Thursday, June 3, 2010

A More Personal Look at Corporations

Standing in the 20-or less aisle today in WallyWorld, I unloaded my Bayer and chocolate bars onto the small check-out counter.  These were in the cart

Our not-so-guilty pleasures were on sale in this awkward size.  Ever one for saving a dollar, I heaved them into the basket fairly easily.  Gravity was a big help.  When it came to having their bar codes scanned, I realized that the creator of this packaging had never actually paid for one in a grocery store.  

How, you wonder, did I come to this conclusion?  Read on, grasshopper.

There are no clearly marked numerical prices on anything except books and greeting cards anymore.  Everything has a bar code and the checker must scan it.  I include this information for those people who, like the apocryphal story told about our first Bush president (I know, I wanted it to be true, too) have no idea what a bar code looks like.  This obviously includes the designer of this packaging, who was given a list of items to be included in the design, but who had no idea to what use they were to be put.

To continue.  I had shlepped those heavy cartons off a high stack and lowered them into the basket by use of the handle (marked by the small purple arrow).

It seemed only logical that the bar code would be on the side facing UP so that the cashier could scan it and I could lift the box without having to move it.  

But, no no no, Dear Reader.  the bar code is on the bottom.  Not the side, so the wand could reach it.  Not the top.  On the bottom.

As the cashier came out from behind her work station, the woman in line (Query: do you wait ON line, or IN line?) behind me saw me shaking my head and said "Obviously designed by a man."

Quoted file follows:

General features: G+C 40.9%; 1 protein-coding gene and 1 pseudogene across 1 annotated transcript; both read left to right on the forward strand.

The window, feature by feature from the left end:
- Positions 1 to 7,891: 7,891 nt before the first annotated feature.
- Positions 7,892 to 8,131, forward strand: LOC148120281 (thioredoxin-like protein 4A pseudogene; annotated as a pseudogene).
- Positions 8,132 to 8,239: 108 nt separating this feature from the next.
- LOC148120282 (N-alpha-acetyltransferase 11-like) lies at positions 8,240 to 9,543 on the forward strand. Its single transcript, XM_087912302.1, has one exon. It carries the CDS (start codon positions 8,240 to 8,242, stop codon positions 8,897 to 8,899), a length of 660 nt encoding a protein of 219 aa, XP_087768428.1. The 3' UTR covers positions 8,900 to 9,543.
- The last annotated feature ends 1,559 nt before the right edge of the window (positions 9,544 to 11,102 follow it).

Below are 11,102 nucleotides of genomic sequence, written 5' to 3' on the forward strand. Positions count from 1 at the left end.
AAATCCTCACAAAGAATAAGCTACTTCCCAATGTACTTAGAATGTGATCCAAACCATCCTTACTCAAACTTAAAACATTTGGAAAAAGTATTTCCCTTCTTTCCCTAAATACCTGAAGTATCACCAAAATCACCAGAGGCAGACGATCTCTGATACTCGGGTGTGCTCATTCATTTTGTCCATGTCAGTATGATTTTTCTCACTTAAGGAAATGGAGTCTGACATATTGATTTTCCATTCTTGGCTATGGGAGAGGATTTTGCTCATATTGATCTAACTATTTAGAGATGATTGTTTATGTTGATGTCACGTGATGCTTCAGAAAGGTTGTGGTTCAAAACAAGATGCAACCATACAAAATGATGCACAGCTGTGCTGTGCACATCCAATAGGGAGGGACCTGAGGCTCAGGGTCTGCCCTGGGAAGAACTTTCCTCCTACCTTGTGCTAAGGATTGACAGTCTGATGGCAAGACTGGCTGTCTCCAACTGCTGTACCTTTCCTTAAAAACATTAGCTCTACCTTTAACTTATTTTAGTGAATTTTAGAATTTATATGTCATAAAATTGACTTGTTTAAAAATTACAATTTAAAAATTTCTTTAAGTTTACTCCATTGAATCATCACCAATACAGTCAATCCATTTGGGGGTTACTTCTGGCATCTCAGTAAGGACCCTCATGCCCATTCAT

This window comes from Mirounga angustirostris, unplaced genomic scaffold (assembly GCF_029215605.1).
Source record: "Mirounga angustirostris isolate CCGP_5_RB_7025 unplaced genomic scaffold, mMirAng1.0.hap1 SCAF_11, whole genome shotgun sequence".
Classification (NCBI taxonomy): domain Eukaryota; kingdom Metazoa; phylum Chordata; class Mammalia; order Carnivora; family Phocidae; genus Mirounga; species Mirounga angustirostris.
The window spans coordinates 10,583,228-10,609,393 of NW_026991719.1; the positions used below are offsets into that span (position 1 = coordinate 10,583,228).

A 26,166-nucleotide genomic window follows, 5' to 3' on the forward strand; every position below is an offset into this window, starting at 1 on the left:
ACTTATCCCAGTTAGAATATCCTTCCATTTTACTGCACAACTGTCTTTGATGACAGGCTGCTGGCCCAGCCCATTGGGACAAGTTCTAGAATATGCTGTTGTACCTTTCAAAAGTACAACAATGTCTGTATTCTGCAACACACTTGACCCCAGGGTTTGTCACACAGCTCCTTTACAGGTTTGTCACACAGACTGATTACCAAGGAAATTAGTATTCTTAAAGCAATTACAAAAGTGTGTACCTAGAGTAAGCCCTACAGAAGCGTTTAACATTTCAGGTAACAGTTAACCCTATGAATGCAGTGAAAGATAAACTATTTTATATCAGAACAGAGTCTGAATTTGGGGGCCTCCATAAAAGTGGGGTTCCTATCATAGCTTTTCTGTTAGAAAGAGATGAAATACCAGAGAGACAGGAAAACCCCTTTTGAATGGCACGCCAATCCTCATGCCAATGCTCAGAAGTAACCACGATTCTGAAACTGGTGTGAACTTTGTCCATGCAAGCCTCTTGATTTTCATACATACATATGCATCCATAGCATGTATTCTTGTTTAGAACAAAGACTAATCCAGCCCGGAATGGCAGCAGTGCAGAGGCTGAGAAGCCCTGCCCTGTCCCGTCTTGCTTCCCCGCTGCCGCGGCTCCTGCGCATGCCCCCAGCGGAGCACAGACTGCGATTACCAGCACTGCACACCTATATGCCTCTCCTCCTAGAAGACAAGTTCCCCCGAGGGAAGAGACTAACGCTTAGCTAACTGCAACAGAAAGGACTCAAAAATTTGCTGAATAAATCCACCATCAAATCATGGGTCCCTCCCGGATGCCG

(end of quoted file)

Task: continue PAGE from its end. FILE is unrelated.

TBG calls me to task for these random sexist comments  (he takes offense on behalf of his gender, of whom he is a shining example) but in this case I took her point.  
Honestly, if the person who created this had ever purchased one this design would never have happened.
I met a unicorn today.  

Actually, there were two of them.  They rang my bell on time.  They were clean and made eye contact and had firm handshakes.  They let me say my piece and agreed with what I'd said and then they didn't bother me until the job was done.  They explained everything that they had done, and went back with me to check that it was perfect.  They brought me a replacement part for an item which was "too hard to push" and left me another if this one should fail.  The entire operation took less than an hour, and when they were finished I had a new phone carrier using my same phone number and internet connectivity that is much faster than what I'd had in the morning.  On top of it all, I will be saving about $1500 each year by making this change.

What?  Good service?  Helpful technicians?  Friendly well spoken young people?  Yes, indeed.  When I told the Little Cuter (my first caller after the switch) that Comcast was here and that they were wonderful, she announced that I had discovered a fanciful, unimaginable, never seen in real life creature -- "Tell them they are unicorns... with a shiny horn." 

I'm a fan.
On both coasts, Coke is soda.  In the mid-west, Coke is pop and a soda  has ice cream, syrup, whipped cream, nuts and a cherry.  This is important information to have prior to inviting a child in Chicago for a soda when you have exactly $2 in your wallet.